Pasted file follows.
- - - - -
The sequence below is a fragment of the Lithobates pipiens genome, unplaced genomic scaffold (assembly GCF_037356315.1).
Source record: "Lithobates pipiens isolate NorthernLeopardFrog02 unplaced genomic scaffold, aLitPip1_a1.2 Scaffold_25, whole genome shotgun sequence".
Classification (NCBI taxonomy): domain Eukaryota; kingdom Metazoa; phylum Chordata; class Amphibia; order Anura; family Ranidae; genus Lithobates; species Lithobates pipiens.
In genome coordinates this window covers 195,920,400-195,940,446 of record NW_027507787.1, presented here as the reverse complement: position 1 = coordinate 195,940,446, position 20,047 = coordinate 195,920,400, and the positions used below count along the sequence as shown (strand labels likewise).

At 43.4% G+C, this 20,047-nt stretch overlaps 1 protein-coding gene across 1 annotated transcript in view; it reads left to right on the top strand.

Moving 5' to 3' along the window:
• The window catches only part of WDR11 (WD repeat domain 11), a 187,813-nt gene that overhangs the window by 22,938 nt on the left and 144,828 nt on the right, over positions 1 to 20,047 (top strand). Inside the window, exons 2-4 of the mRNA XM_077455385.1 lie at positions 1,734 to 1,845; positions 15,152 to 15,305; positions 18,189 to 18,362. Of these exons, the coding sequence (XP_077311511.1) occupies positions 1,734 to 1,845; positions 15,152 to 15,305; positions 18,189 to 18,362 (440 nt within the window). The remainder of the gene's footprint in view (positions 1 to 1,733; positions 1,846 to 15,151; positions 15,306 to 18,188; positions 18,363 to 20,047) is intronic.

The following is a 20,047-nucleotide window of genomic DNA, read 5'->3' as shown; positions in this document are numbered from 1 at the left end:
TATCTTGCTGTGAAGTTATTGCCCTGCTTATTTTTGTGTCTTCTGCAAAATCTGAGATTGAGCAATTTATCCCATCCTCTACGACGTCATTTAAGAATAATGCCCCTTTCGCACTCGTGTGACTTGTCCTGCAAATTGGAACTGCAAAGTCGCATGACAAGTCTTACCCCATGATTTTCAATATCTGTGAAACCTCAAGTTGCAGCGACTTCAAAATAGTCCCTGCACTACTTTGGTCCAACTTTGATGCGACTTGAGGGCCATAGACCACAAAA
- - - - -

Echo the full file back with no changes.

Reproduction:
The sequence below is a fragment of the Lithobates pipiens genome, unplaced genomic scaffold (assembly GCF_037356315.1).
Source record: "Lithobates pipiens isolate NorthernLeopardFrog02 unplaced genomic scaffold, aLitPip1_a1.2 Scaffold_25, whole genome shotgun sequence".
Classification (NCBI taxonomy): domain Eukaryota; kingdom Metazoa; phylum Chordata; class Amphibia; order Anura; family Ranidae; genus Lithobates; species Lithobates pipiens.
In genome coordinates this window covers 195,920,400-195,940,446 of record NW_027507787.1, presented here as the reverse complement: position 1 = coordinate 195,940,446, position 20,047 = coordinate 195,920,400, and the positions used below count along the sequence as shown (strand labels likewise).

At 43.4% G+C, this 20,047-nt stretch overlaps 1 protein-coding gene across 1 annotated transcript in view; it reads left to right on the top strand.

Moving 5' to 3' along the window:
• The window catches only part of WDR11 (WD repeat domain 11), a 187,813-nt gene that overhangs the window by 22,938 nt on the left and 144,828 nt on the right, over positions 1 to 20,047 (top strand). Inside the window, exons 2-4 of the mRNA XM_077455385.1 lie at positions 1,734 to 1,845; positions 15,152 to 15,305; positions 18,189 to 18,362. Of these exons, the coding sequence (XP_077311511.1) occupies positions 1,734 to 1,845; positions 15,152 to 15,305; positions 18,189 to 18,362 (440 nt within the window). The remainder of the gene's footprint in view (positions 1 to 1,733; positions 1,846 to 15,151; positions 15,306 to 18,188; positions 18,363 to 20,047) is intronic.

The following is a 20,047-nucleotide window of genomic DNA, read 5'->3' as shown; positions in this document are numbered from 1 at the left end:
TATCTTGCTGTGAAGTTATTGCCCTGCTTATTTTTGTGTCTTCTGCAAAATCTGAGATTGAGCAATTTATCCCATCCTCTACGACGTCATTTAAGAATAATGCCCCTTTCGCACTCGTGTGACTTGTCCTGCAAATTGGAACTGCAAAGTCGCATGACAAGTCTTACCCCATGATTTTCAATATCTGTGAAACCTCAAGTTGCAGCGACTTCAAAATAGTCCCTGCACTACTTTGGTCCAACTTTGATGCGACTTGAGGGCCATAGACCACAAAA